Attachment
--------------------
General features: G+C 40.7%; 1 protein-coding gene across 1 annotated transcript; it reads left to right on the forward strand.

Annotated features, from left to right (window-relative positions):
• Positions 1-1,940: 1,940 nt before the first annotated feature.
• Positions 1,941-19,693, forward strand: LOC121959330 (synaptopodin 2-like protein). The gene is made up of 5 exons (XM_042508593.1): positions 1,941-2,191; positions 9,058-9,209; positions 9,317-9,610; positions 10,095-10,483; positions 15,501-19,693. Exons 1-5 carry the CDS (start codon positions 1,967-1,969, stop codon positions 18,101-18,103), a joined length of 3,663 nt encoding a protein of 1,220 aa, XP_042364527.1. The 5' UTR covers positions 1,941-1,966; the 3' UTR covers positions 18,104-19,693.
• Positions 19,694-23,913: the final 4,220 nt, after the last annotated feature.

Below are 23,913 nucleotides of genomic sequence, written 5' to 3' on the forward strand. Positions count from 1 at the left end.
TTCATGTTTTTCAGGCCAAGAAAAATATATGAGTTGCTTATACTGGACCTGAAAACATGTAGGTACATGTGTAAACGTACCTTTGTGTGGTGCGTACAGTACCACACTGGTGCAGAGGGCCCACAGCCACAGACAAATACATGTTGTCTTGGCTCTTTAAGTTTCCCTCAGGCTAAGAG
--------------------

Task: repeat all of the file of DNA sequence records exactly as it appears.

General features: G+C 40.7%; 1 protein-coding gene across 1 annotated transcript; it reads left to right on the forward strand.

Annotated features, from left to right (window-relative positions):
• Positions 1-1,940: 1,940 nt before the first annotated feature.
• Positions 1,941-19,693, forward strand: LOC121959330 (synaptopodin 2-like protein). The gene is made up of 5 exons (XM_042508593.1): positions 1,941-2,191; positions 9,058-9,209; positions 9,317-9,610; positions 10,095-10,483; positions 15,501-19,693. Exons 1-5 carry the CDS (start codon positions 1,967-1,969, stop codon positions 18,101-18,103), a joined length of 3,663 nt encoding a protein of 1,220 aa, XP_042364527.1. The 5' UTR covers positions 1,941-1,966; the 3' UTR covers positions 18,104-19,693.
• Positions 19,694-23,913: the final 4,220 nt, after the last annotated feature.

Below are 23,913 nucleotides of genomic sequence, written 5' to 3' on the forward strand. Positions count from 1 at the left end.
TTCATGTTTTTCAGGCCAAGAAAAATATATGAGTTGCTTATACTGGACCTGAAAACATGTAGGTACATGTGTAAACGTACCTTTGTGTGGTGCGTACAGTACCACACTGGTGCAGAGGGCCCACAGCCACAGACAAATACATGTTGTCTTGGCTCTTTAAGTTTCCCTCAGGCTAAGAG